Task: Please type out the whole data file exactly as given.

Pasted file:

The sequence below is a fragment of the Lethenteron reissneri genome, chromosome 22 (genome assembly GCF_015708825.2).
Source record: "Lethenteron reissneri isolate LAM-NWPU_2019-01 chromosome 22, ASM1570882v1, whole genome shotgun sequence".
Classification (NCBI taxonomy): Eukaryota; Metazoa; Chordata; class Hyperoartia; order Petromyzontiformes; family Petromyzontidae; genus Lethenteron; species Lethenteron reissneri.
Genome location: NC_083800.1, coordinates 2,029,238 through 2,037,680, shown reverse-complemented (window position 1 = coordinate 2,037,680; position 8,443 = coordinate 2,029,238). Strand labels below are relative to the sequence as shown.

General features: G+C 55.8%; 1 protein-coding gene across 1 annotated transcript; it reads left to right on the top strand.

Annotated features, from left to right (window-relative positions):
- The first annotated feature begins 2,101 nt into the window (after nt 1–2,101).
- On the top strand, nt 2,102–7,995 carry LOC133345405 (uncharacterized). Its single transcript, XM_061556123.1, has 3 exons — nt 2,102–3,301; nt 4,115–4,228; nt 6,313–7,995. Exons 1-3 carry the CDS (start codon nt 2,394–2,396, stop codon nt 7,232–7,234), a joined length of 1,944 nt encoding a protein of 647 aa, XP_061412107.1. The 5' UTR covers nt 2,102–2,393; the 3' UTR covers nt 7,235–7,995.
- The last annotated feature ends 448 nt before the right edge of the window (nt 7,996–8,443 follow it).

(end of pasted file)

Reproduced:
The sequence below is a fragment of the Lethenteron reissneri genome, chromosome 22 (genome assembly GCF_015708825.2).
Source record: "Lethenteron reissneri isolate LAM-NWPU_2019-01 chromosome 22, ASM1570882v1, whole genome shotgun sequence".
Classification (NCBI taxonomy): Eukaryota; Metazoa; Chordata; class Hyperoartia; order Petromyzontiformes; family Petromyzontidae; genus Lethenteron; species Lethenteron reissneri.
Genome location: NC_083800.1, coordinates 2,029,238 through 2,037,680, shown reverse-complemented (window position 1 = coordinate 2,037,680; position 8,443 = coordinate 2,029,238). Strand labels below are relative to the sequence as shown.

General features: G+C 55.8%; 1 protein-coding gene across 1 annotated transcript; it reads left to right on the top strand.

Annotated features, from left to right (window-relative positions):
- The first annotated feature begins 2,101 nt into the window (after nt 1–2,101).
- On the top strand, nt 2,102–7,995 carry LOC133345405 (uncharacterized). Its single transcript, XM_061556123.1, has 3 exons — nt 2,102–3,301; nt 4,115–4,228; nt 6,313–7,995. Exons 1-3 carry the CDS (start codon nt 2,394–2,396, stop codon nt 7,232–7,234), a joined length of 1,944 nt encoding a protein of 647 aa, XP_061412107.1. The 5' UTR covers nt 2,102–2,393; the 3' UTR covers nt 7,235–7,995.
- The last annotated feature ends 448 nt before the right edge of the window (nt 7,996–8,443 follow it).